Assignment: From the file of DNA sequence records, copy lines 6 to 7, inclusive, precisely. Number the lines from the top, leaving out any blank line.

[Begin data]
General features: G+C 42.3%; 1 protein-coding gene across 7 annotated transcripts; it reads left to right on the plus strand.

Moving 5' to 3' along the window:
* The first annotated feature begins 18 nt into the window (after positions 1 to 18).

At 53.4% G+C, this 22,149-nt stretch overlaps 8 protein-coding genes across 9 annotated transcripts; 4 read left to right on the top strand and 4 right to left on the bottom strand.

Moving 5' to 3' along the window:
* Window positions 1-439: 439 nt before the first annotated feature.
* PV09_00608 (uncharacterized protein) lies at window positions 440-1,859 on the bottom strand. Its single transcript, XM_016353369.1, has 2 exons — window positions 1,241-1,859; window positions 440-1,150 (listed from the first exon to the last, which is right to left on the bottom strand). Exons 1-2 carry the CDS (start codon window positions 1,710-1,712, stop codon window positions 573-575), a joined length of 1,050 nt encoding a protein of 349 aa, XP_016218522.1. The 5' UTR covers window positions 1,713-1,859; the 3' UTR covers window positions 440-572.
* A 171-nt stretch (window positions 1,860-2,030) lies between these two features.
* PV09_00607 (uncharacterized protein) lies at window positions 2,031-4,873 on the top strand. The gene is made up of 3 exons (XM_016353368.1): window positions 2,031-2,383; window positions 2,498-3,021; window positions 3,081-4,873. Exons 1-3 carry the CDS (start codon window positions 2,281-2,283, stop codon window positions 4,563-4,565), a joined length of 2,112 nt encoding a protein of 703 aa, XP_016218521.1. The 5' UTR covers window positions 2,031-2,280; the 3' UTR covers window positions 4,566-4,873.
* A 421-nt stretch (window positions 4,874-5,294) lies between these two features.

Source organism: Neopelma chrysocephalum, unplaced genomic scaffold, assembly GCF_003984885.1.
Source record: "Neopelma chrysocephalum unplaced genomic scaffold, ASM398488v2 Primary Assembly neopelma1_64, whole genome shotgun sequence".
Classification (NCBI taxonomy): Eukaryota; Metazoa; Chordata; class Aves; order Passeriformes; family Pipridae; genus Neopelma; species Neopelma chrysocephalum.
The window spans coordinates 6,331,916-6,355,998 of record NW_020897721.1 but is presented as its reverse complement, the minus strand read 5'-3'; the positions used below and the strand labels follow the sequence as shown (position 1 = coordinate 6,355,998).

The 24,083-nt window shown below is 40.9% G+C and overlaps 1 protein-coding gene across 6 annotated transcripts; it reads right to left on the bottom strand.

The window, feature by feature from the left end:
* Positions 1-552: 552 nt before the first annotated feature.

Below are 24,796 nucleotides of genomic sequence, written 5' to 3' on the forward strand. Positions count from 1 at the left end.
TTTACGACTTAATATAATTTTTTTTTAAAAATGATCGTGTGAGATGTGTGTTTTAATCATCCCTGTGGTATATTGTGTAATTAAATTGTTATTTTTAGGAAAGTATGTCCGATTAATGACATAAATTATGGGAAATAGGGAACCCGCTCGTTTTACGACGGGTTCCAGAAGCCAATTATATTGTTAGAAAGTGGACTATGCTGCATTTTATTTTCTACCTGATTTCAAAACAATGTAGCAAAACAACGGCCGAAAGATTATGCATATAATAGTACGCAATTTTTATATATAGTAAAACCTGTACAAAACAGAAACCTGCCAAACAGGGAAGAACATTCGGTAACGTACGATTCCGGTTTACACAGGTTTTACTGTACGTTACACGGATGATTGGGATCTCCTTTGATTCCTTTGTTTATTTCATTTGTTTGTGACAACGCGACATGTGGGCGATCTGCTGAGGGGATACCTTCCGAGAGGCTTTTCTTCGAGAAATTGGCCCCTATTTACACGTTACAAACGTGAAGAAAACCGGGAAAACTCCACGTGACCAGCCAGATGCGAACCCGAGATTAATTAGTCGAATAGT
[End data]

* Window positions 1-439: 439 nt before the first annotated feature.
* PV09_00608 (uncharacterized protein) lies at window positions 440-1,859 on the bottom strand. Its single transcript, XM_016353369.1, has 2 exons — window positions 1,241-1,859; window positions 440-1,150 (listed from the first exon to the last, which is right to left on the bottom strand). Exons 1-2 carry the CDS (start codon window positions 1,710-1,712, stop codon window positions 573-575), a joined length of 1,050 nt encoding a protein of 349 aa, XP_016218522.1. The 5' UTR covers window positions 1,713-1,859; the 3' UTR covers window positions 440-572.